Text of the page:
'The fate of Middle East Christians can no longer remain the province of protest and advocacy. The religious liberty lobby needs to organize in a more constructive, more consultative way to meet this "existential threat." Rescuing Middle Eastern Christianity has to have the same priority that the defense of Jews has had for the last 60 years. Indeed, it requires higher status now, because for Middle Eastern Christians, the hour of communal and cultural destruction is at hand.
The great unknown piece in an alternate Christian future is Christian-Muslim relations. The Council of Catholic Patriarchs of the East and other official groups premised the continued Christian presence in the region on coexistence and conviviality in the Arab-Muslim world. Except for a couple of pockets like Jordan and Lebanon, that future no longer seems viable. Reimagining Christian-Muslim relations must be part of any collective reassessment of the future of Middle Eastern Christianity.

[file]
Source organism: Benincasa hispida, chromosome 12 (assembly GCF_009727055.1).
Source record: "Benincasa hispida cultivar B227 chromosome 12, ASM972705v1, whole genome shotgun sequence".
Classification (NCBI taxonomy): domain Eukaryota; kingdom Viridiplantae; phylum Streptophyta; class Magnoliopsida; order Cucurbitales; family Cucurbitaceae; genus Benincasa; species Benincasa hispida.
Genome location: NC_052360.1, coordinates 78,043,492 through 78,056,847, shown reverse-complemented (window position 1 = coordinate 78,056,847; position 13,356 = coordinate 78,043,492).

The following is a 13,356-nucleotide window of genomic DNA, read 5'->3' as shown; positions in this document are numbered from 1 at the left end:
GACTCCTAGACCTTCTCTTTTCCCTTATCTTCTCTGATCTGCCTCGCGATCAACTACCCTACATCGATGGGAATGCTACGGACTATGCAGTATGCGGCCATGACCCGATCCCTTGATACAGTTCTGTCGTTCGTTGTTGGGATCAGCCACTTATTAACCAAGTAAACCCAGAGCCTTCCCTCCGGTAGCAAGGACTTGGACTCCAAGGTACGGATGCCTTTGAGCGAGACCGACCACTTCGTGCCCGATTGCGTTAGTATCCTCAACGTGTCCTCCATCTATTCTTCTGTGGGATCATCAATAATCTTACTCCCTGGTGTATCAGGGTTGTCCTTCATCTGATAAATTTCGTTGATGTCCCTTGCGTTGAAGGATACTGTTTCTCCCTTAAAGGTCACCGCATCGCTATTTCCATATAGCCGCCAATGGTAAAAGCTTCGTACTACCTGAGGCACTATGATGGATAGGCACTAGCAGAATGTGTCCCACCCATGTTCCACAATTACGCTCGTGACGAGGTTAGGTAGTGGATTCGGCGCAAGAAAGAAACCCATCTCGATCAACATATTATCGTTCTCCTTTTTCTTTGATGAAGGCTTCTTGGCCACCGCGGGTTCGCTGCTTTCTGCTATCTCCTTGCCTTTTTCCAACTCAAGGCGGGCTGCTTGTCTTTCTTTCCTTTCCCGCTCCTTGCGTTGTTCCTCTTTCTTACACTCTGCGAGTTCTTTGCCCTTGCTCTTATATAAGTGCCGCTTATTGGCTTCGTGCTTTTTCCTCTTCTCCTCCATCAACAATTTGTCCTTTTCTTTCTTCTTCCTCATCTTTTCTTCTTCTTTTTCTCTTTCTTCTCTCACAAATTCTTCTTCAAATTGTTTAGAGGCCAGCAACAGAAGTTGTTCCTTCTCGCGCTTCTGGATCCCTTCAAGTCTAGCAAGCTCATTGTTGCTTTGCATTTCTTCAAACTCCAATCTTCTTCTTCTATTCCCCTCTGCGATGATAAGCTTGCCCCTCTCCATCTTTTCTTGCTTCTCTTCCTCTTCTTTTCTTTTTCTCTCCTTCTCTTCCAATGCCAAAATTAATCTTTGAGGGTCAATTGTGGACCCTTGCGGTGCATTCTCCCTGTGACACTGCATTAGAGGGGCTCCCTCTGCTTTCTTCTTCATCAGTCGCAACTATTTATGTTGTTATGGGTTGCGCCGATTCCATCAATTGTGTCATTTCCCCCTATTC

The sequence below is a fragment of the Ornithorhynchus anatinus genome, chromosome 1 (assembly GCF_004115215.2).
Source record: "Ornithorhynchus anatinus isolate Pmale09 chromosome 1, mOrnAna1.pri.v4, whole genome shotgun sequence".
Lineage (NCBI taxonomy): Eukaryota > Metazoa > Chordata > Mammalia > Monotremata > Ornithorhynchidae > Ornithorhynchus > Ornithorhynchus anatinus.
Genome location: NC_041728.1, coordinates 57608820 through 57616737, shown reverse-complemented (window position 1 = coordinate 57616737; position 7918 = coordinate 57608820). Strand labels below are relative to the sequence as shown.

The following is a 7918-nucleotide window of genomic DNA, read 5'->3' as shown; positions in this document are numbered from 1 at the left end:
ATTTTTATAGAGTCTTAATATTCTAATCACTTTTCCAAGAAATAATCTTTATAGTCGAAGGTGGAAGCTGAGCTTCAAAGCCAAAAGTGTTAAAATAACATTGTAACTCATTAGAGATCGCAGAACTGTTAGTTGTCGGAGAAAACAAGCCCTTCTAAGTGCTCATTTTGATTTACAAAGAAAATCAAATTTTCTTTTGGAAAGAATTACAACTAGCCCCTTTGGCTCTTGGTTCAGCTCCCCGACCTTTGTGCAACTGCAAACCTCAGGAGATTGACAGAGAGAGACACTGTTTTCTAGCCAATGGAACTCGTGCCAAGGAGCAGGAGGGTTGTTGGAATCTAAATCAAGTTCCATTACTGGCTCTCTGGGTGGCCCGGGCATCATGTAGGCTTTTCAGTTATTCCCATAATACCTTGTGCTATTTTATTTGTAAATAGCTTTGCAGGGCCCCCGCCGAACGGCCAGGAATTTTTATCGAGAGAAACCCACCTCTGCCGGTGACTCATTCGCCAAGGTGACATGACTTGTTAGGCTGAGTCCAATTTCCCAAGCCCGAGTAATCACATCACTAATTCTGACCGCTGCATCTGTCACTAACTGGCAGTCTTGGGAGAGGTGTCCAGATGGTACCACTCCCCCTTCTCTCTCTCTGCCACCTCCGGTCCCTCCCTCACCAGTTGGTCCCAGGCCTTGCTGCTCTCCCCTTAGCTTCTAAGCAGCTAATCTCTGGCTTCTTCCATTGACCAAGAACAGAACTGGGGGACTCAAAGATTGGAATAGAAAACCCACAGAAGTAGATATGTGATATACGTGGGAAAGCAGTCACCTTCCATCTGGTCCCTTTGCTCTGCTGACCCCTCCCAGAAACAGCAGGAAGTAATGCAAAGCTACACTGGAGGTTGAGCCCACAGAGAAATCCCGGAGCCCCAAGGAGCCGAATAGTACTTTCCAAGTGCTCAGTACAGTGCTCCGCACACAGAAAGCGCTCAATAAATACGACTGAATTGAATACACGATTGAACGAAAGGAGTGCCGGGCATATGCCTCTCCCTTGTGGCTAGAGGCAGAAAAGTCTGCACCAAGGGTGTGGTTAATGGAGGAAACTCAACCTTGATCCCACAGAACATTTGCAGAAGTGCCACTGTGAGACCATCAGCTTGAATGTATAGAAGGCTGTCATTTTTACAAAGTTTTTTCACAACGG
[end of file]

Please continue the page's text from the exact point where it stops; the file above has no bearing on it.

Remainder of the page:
Response to the Islamic State's extremism and the future of Christian-Muslim relations should also be on the agenda of moderate Muslims, like the authors of the 2007 letter "A Common Word Between Us and You," who still believe in dialogue and a shared future with the Christian world.
A new initiative on the part of Muslim scholars, as difficult as it might be to organize under current circumstances, would be most welcome. Ideally, it would reject religious intolerance, affirm Muslim-Christian ties and the place of Christians in the Middle East, and uphold the common values that sustain conviviality between the faithful of the two traditions.'